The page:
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Lawrence v. Ace American Insurance Co.

United States District Court, M.D. Florida, Tampa Division

May 19, 2018

WILLIAM LAWRENCE, Plaintiff,
v.
ACE AMERICAN INSURANCE COMPANY, Defendant.

          ORDER

          SUSAN C. BUCKLEW UNITED STATES DISTRICT JUDGE.

         This cause comes before the Court on USAA Casualty Insurance Company's Motion to Intervene. (Doc. No. 19). Defendant Ace American Insurance Company opposes the motion. (Doc. No. 24). As explained below, the motion is granted.

         I. Background

         Plaintiff William Lawrence alleges the following in his amended complaint (Doc. No. 15): Defendant Ace American Insurance Company (“Ace”) issued a business auto policy to Jacobs Engineering Group, Inc./Jacobs Technology (“Jacobs”). Jacobs employed Benjamin Wintersteen, and Jacobs provided Wintersteen with use of a rental vehicle from Hertz during part of his employment.

         While driving the rental vehicle, Wintersteen injured Plaintiff Lawrence in a car accident. Lawrence sued Wintersteen, and Wintersteen sought coverage under the Ace insurance policy. Wintersteen had insurance coverage through USAA. Ace denied coverage.

         Eventually Lawrence, Wintersteen, USAA Casualty, and USAA UM settled Lawrence's claims by entering into a stipulated judgment. Specifically, they agreed that Lawrence sustained damages totaling $750, 000, and they agreed to the entry of a $750, 000 judgment against Wintersteen. In partial satisfaction of that judgment, Lawrence was paid $100, 000 from Hertz and $250, 000 from USAA Casualty (“USAA”); the remaining $400, 000 remains unpaid. Wintersteen assigned to Lawrence his rights to sue Ace in exchange for Lawrence agreeing not to execute the unpaid $400, 000 judgment against him.

         Thereafter, Lawrence filed the instant lawsuit against Ace, asserting three claims. First, Lawrence seeks a declaratory judgment that Wintersteen was insured under Ace's auto insurance policy for the accident at issue and that Ace's insurance policy provides coverage for the $400, 000 unpaid balance of the judgment owed by Wintersteen. Second, Lawrence asserts a claim for Ace to pay the $400, 000 in damages. Third, Lawrence asserts a promissory estoppel claim against Ace, alleging that Ace told Jacobs that the Ace policy would provide coverage for accidents that occurred when a Jacobs employee rented a vehicle.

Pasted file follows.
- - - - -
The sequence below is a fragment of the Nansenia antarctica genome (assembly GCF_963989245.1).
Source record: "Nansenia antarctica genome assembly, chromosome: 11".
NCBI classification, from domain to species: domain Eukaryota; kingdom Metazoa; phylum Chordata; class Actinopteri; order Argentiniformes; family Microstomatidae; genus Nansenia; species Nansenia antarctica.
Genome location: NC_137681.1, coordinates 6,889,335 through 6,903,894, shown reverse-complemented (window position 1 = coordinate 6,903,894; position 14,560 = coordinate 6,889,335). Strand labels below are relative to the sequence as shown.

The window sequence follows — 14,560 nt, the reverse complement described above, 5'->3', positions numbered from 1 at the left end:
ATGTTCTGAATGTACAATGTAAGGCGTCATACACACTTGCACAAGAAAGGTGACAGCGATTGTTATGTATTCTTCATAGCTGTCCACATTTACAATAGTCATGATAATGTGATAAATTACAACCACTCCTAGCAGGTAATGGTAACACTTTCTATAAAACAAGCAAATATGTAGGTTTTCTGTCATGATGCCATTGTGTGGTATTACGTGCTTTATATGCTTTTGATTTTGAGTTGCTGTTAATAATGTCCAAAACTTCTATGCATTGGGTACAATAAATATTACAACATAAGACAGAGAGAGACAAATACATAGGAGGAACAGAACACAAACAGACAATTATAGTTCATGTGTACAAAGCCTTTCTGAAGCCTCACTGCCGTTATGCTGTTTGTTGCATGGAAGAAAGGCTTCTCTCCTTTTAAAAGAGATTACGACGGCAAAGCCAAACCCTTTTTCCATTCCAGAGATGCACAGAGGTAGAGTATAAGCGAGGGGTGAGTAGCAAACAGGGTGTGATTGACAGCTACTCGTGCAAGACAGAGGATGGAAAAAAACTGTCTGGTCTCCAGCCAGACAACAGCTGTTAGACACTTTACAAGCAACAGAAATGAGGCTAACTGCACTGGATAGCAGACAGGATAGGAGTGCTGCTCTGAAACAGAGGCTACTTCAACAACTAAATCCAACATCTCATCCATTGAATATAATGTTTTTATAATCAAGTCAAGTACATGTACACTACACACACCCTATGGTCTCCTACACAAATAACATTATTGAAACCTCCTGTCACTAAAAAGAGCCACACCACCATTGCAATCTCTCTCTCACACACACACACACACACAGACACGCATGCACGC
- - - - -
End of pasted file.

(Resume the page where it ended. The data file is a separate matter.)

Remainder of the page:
II. Motion to Intervene

         In the instant motion, USAA moves to intervene in this case in order to assert three claims. First, USAA asserts a claim for declaratory judgment and damages. Specifically, USAA asks the Court to declare that Ace's insurance policy provides coverage for Lawrence's claims and that Ace should have paid $242, 275 towards the $250, 000 that Ace paid under the settlement agreement. Second, USAA asserts a claim for contribution and subrogation against Ace, and USAA asks the Court to enter judgment against Ace in the amount of $242, 275. Third, USAA asserts a promissory estoppel claim, alleging that Ace should be estopped from denying coverage because Ace told Jacobs that the Ace policy would provide coverage for accidents that occurred when a Jacobs employee rented a vehicle.

         Federal Rule of Civil Procedure 24 provides for two types of intervention: (1) intervention of right, and (2) permissive intervention. USAA argues that it meets the requirements for both types of intervention. Because the Court agrees that permissive intervention applies, it will not address intervention of right.

         Rule 24(b) provides that “the court may permit anyone to intervene who . . . has a claim . . . that shares with the main action a common question of law or fact.” Fed.R.Civ.P. 24(b)(1)(B). It is clear to this Court that USAA's claims share common questions of law and fact with Lawrence's claims; particularly the issue of whether Ace's insurance policy provides coverage for the accident. If that answer is no, both Lawrence's and USAA's claims are simultaneously resolved. If that answer is yes, USAA raises the related issues of the interplay between the USAA policy and Ace's policy.

         Rule 24(b) also cautions that “the court must consider whether the intervention will unduly delay or prejudice the adjudication of the original parties' rights.” Ace opposes USAA's motion for permissive intervention, arguing that allowing intervention will inject additional issues into this lawsuit and delay adjudication. While it is true that USAA's intervention will inject additional issues into this lawsuit, the Court finds that those issues are sufficiently related to justify permissive intervention and that they will not unduly delay or prejudice the adjudication of the original parties' rights. Accordingly, the Court concludes that USAA's motion for permissive intervention is granted.

         III. ...


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